The One Big Thing you need to know about this week is the role citizen media and the social Web played in reporting the popular revolt over the Iranian election results.

I won’t give you a play-by-play but I will offer a few thoughts:

Information Wants To Be Free

The first and most obvious thing was that the event dramatically illustrated just how futile government control of communications is. Sure, the Iranian government blocked Web sites but the methods by which you get around those blocks were widely dispersed. And though the government did slow down Internet access and cell phone service to make it harder for the protesters messages to get out to the wider world, in the process they messed with their own communication infrastructure, making it much harder for security forces to suppress the protests.

Citizen Media

Having expelled traditional media from the country, the government opened the floodgates to citizen media. Had they not kicked CNN and the like out of the country, they could have at least had some control over the images the rest of the world saw.

Most people, after all, turn to cable news for breaking news stories. By shutting off that venue, people turned to the Internet and found citizen media galore…and it was all from the point of view of the protesters.

Further, with nothing to report, traditional media had to rely solely on citizen media for information. CNN became the de facto public relations firm for Twitter.

While a great role for traditional journalism in such a situation is the one they played of curating, interpreting and verifying information, watching the coverage I felt a lot of defensiveness in CNN’s reliance on Twitter, Flickr and YouTube.

Jon Stewart, of course, captured that sentiment succinctly:

Nevertheless, CNN’s embrace of citizen media well before the event through their iReport program put the network in perhaps the best position among traditional media to take advantage of the citizen journalism:

Galvanizing A Movement

Two years ago, I questioned whether iconography could survive the Internet. This event has proved me wrong.

I watched the infamous video of the young Iranian woman Neda dying after being shot by state police. I wouldn’t have watched it had I known what I was going to see, but I did on my computer screen I saw a beautiful young Iranian woman’s eyes go lifeless as a result of government violence.

I knew immediately that the emotional power of that image could turn a dead student into an icon for a cause. And it did.

I have to assume that the video of Neda’s death along with the video of the government’s violence against its people helped to fuel and expand the protests beyond the committed “movement” types to ordinary Iranians appalled at what their government was doing.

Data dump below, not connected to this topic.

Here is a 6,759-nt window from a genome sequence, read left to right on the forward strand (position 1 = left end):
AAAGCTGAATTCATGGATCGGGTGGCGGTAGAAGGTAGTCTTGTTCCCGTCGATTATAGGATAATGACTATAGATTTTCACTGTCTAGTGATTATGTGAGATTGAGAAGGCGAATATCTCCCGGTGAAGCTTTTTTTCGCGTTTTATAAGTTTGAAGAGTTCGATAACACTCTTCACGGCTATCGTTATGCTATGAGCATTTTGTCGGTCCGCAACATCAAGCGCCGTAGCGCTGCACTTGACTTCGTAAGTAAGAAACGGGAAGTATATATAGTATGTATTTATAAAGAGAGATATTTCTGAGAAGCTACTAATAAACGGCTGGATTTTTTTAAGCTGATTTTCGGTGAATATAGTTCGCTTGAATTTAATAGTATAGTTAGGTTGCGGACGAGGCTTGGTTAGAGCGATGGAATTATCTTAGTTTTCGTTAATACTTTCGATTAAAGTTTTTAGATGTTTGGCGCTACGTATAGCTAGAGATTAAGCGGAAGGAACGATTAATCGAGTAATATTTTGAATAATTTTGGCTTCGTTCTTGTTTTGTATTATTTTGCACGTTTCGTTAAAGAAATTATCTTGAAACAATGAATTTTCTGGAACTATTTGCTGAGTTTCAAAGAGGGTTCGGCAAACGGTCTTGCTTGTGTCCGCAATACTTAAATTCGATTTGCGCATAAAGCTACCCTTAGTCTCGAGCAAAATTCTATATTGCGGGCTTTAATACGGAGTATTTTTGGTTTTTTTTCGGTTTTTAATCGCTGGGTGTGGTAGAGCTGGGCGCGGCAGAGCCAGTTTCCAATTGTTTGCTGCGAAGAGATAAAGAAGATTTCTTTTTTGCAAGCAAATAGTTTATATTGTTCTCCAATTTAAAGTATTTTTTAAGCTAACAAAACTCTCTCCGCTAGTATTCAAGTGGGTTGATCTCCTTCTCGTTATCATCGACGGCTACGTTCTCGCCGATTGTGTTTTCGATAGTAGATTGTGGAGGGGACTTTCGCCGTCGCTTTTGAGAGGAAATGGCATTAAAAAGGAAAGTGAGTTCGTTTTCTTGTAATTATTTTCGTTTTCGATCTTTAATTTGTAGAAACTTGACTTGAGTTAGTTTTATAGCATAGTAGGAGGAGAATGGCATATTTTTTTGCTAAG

Crowdsourcing The Protest

I think the most profound aspect of the event, however, is the role the social Web played as a collaborative tool.

From Twitter delaying a scheduled maintenance shutdown in order to aid communication amongst protesters to Google implementing Persian translation, organizations and people helped turn the Web into a tool to empower the protesters in Iran.

Suggestions to help the protesters were posted to Twitter:

  • Encourage everyone on Twitter to change their location on their Twitter profiles to Terahn to foil government attempts at identifying protesters
  • Tell protesters to rip down street signs to disorient state police
  • Request for Denial of Service attacks to crash Iranian police-run sites designed to identify protesters
  • Even point to browser add-ons that make Denial of Service attacks more efficient
  • Tell people to Photoshop the faces of state police onto the bodies of protesters to confuse and/or uneccessarily occupy security forces’ time

The use of the social Web by people world wide to aid and abet Iranians fighting for their rights was breathtaking and points to the future of the evolution of the Web.

If Web 1.0 was about the presentation of information and one-to-many and one-to-one communication; and Web 2.0 was about connecting people and empowering conversations; the next evolution of the Web will be about working together, about collaboration.

Google Wave and other tools are helping to usher this era in but this popular uprising in Iran gave us a brief glimpse of the power of the working Web.

Further reading: